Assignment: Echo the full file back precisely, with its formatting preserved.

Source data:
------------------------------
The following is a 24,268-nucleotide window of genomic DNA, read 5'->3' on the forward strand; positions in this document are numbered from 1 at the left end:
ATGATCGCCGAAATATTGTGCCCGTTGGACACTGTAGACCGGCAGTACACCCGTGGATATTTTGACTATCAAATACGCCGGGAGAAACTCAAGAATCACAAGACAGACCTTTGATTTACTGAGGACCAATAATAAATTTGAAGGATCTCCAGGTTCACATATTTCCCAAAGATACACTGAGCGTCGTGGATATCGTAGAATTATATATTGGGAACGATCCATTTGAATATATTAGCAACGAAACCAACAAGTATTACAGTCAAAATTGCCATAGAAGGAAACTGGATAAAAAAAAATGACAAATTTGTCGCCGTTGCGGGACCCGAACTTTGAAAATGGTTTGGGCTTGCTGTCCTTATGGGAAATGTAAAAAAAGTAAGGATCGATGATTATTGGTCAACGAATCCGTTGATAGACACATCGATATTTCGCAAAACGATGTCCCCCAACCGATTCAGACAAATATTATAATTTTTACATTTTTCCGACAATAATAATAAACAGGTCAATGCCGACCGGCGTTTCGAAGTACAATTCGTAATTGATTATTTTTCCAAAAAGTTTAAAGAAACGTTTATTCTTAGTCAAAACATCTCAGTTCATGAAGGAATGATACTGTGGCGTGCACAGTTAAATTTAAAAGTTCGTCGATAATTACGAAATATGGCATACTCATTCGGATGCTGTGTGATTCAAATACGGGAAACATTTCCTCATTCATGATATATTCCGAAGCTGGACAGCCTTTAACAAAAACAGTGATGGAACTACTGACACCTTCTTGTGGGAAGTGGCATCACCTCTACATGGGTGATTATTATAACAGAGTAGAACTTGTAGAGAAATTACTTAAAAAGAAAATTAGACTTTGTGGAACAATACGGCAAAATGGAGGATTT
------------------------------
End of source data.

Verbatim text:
The following is a 24,268-nucleotide window of genomic DNA, read 5'->3' on the forward strand; positions in this document are numbered from 1 at the left end:
ATGATCGCCGAAATATTGTGCCCGTTGGACACTGTAGACCGGCAGTACACCCGTGGATATTTTGACTATCAAATACGCCGGGAGAAACTCAAGAATCACAAGACAGACCTTTGATTTACTGAGGACCAATAATAAATTTGAAGGATCTCCAGGTTCACATATTTCCCAAAGATACACTGAGCGTCGTGGATATCGTAGAATTATATATTGGGAACGATCCATTTGAATATATTAGCAACGAAACCAACAAGTATTACAGTCAAAATTGCCATAGAAGGAAACTGGATAAAAAAAAATGACAAATTTGTCGCCGTTGCGGGACCCGAACTTTGAAAATGGTTTGGGCTTGCTGTCCTTATGGGAAATGTAAAAAAAGTAAGGATCGATGATTATTGGTCAACGAATCCGTTGATAGACACATCGATATTTCGCAAAACGATGTCCCCCAACCGATTCAGACAAATATTATAATTTTTACATTTTTCCGACAATAATAATAAACAGGTCAATGCCGACCGGCGTTTCGAAGTACAATTCGTAATTGATTATTTTTCCAAAAAGTTTAAAGAAACGTTTATTCTTAGTCAAAACATCTCAGTTCATGAAGGAATGATACTGTGGCGTGCACAGTTAAATTTAAAAGTTCGTCGATAATTACGAAATATGGCATACTCATTCGGATGCTGTGTGATTCAAATACGGGAAACATTTCCTCATTCATGATATATTCCGAAGCTGGACAGCCTTTAACAAAAACAGTGATGGAACTACTGACACCTTCTTGTGGGAAGTGGCATCACCTCTACATGGGTGATTATTATAACAGAGTAGAACTTGTAGAGAAATTACTTAAAAAGAAAATTAGACTTTGTGGAACAATACGGCAAAATGGAGGATTT